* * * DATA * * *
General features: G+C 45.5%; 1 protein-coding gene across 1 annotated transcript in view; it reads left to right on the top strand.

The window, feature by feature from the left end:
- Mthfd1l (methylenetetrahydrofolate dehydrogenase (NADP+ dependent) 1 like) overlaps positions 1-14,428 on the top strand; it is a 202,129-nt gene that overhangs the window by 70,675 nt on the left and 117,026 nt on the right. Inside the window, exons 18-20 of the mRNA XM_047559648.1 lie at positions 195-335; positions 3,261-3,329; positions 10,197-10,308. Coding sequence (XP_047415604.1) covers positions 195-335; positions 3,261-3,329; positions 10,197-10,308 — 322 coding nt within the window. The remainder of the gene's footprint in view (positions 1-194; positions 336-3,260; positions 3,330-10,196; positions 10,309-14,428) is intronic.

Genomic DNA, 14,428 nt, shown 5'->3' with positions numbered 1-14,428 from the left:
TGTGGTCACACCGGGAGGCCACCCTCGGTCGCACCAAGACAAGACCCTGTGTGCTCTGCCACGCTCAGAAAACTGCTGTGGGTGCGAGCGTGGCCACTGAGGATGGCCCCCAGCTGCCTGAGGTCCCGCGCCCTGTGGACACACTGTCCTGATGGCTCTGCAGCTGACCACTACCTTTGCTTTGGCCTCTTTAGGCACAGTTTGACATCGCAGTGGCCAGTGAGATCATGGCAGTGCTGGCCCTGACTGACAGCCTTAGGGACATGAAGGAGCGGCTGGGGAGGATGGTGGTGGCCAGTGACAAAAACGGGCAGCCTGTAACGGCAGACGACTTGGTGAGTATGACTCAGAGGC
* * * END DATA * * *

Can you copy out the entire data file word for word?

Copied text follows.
General features: G+C 45.5%; 1 protein-coding gene across 1 annotated transcript in view; it reads left to right on the top strand.

The window, feature by feature from the left end:
- Mthfd1l (methylenetetrahydrofolate dehydrogenase (NADP+ dependent) 1 like) overlaps positions 1-14,428 on the top strand; it is a 202,129-nt gene that overhangs the window by 70,675 nt on the left and 117,026 nt on the right. Inside the window, exons 18-20 of the mRNA XM_047559648.1 lie at positions 195-335; positions 3,261-3,329; positions 10,197-10,308. Coding sequence (XP_047415604.1) covers positions 195-335; positions 3,261-3,329; positions 10,197-10,308 — 322 coding nt within the window. The remainder of the gene's footprint in view (positions 1-194; positions 336-3,260; positions 3,330-10,196; positions 10,309-14,428) is intronic.

Genomic DNA, 14,428 nt, shown 5'->3' with positions numbered 1-14,428 from the left:
TGTGGTCACACCGGGAGGCCACCCTCGGTCGCACCAAGACAAGACCCTGTGTGCTCTGCCACGCTCAGAAAACTGCTGTGGGTGCGAGCGTGGCCACTGAGGATGGCCCCCAGCTGCCTGAGGTCCCGCGCCCTGTGGACACACTGTCCTGATGGCTCTGCAGCTGACCACTACCTTTGCTTTGGCCTCTTTAGGCACAGTTTGACATCGCAGTGGCCAGTGAGATCATGGCAGTGCTGGCCCTGACTGACAGCCTTAGGGACATGAAGGAGCGGCTGGGGAGGATGGTGGTGGCCAGTGACAAAAACGGGCAGCCTGTAACGGCAGACGACTTGGTGAGTATGACTCAGAGGC